Who is Artemis? - Greek Gods
Welcome to Quatr.us Study Guides!

Who is Artemis?

Moon

April 2017 - The Greek god Apollo had a twin sister named Artemis, who was also the daughter of Zeus and the nymph Leto. Artemis never marries or has any children; she is a wild goddess who spends most of her time hunting with her bow and arrows. She was particularly helpful to women in childbirth, and the Spartans worshipped her especially.

The Greeks thought of Artemis as being the same thing as the moon - the moon was Artemis, and Artemis was the moon. But at other times the Greeks painted pictures of Artemis looking like a girl.

Artemis
Artemis as the Mistress of Beasts
(from the black-figure Francois vase, about 570 BC)

People were already worshipping Artemis in Greece during the Late Bronze Age. Probably Artemis came to Greece with the Indo-European invaders in the end of the Early Bronze Age about 2000 BC, but the way people thought about Artemis also had a lot in common with a West Asian goddess, the Mistress of Beasts. Probably the Greeks mixed their ideas about Artemis with some West Asian ideas they also heard about.

one girl gives another a piggyback ride
Girls playing (found at Brauron)

In Classical and Hellenistic times, women worshipped Artemis at a festival in Brauron. Athenians sent little girls, 5-13 years old, to spend a year at the shrine of Artemis at Brauron, serving the goddess (people called the girls arktoi, little bears); the girls danced and ran races, which must have been a nice change from being home. Artemis' presence at Brauron may be related to the story of Iphigeneia.

There are a bunch of other Greek myths about Artemis, too, including the story of Phaedra, the story of Niobe, and the story of Actaeon.

An Indian moon story
A Chinese moon story
More about the goddess Athena
Real facts about the moon

Bibliography and further reading about the goddess Artemis:

More about the Greek gods
Ancient Greece
Quatr.us home


Please help other teachers and students find us: link to this page from your class page.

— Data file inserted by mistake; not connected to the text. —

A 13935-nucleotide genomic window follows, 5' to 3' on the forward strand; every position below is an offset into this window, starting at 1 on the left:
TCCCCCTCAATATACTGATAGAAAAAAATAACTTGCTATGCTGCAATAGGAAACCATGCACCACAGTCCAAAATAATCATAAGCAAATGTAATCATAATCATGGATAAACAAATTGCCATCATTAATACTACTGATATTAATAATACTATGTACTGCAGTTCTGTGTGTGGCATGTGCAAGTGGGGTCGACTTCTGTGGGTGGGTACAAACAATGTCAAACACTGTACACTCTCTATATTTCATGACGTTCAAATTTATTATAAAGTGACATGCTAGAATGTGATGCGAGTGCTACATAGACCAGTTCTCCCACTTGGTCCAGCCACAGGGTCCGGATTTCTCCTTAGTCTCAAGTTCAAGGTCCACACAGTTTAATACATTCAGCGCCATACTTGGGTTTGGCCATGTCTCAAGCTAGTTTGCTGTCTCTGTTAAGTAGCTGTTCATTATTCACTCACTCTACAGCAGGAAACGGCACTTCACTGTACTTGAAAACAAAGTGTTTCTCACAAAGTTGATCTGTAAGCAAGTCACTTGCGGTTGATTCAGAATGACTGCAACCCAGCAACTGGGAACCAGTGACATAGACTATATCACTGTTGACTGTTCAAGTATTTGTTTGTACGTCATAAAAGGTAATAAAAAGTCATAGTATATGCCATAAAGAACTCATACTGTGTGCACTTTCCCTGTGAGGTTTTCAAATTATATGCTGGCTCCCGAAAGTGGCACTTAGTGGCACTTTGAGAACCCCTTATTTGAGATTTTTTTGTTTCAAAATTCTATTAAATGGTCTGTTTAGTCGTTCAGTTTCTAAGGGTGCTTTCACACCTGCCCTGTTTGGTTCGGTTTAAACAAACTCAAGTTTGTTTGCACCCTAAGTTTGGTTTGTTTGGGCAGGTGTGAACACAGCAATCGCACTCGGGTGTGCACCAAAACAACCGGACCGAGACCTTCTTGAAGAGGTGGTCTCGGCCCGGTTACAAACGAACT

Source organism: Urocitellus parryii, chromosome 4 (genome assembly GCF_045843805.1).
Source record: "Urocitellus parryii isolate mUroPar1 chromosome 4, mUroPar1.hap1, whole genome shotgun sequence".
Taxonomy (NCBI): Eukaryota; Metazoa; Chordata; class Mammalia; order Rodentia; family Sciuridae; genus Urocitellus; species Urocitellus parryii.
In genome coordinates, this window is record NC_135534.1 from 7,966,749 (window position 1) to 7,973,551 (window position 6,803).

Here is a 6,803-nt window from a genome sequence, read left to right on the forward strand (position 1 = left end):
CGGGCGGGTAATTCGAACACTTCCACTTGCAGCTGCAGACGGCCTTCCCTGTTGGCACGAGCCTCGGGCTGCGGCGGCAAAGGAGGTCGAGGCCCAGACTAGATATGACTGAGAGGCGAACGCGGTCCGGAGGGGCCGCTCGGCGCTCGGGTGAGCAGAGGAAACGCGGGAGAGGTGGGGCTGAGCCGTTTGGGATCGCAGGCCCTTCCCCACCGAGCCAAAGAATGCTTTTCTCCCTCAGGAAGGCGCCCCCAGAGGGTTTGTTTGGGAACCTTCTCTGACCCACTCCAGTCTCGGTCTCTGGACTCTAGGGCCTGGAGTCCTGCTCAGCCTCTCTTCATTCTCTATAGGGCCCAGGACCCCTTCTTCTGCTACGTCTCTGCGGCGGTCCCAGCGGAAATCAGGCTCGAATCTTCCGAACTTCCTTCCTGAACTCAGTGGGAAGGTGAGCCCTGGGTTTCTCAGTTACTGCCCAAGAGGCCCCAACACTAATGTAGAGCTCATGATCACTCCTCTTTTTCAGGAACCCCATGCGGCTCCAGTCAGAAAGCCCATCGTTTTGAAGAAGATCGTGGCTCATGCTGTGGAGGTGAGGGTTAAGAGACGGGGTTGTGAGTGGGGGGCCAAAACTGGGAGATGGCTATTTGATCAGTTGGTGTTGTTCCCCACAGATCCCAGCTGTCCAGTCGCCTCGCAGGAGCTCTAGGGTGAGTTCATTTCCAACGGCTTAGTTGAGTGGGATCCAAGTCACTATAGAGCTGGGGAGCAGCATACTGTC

Karen Carr is Associate Professor Emerita, Department of History, Portland State University. She holds a doctorate in Classical Art and Archaeology from the University of Michigan. Follow her on Instagram, Pinterest, or Twitter, or buy her book, Vandals to Visigoths.
Karen Carr is Associate Professor Emerita, Department of History, Portland State University. She holds a doctorate in Classical Art and Archaeology from the University of Michigan. Follow her on Instagram or Twitter, or buy her book, Vandals to Visigoths.
Sign up for more free articles and special offers in Quatr.us' weekly newsletter:
We will never share your e-mail address unless you allow us to do so. View our privacy policy. Easy unsubscribe links are provided in every email.
Check out our new ebook: Short and Simple: Ancient Greek Myths! - just out! Twenty-five easy to read, illustrated stories, from Pandora to Medea, Icarus, and the Trojan Horse (you can read these online as samples). Get it this week for just $14.99, five dollars off the regular price of $19.99.
Cite this page
  • Author: K.E. Carr
  • Title:
  • Site Name: Quatr.us Study Guides
  • Publisher: Quatr.us
  • Date Published:
Did you find what you needed? Ask your teacher to link to this page so other people can use it too! Send it in and win a Quatr.us "Great Page!" award!
Sign up for more free articles and special offers in Quatr.us' weekly newsletter:
We will never share your e-mail address unless you allow us to do so. View our privacy policy. Easy unsubscribe links are provided in every email.
Comment on This Article
Quatr.us is loading comments...
(Comments will appear after moderation, if they are kind and helpful. Feel free to ask questions, and we'll try to answer them.)
Cite this page
  • Carr, K.E. . Quatr.us Study Guides, . Web. 17 August, 2017
ADVERTISEMENT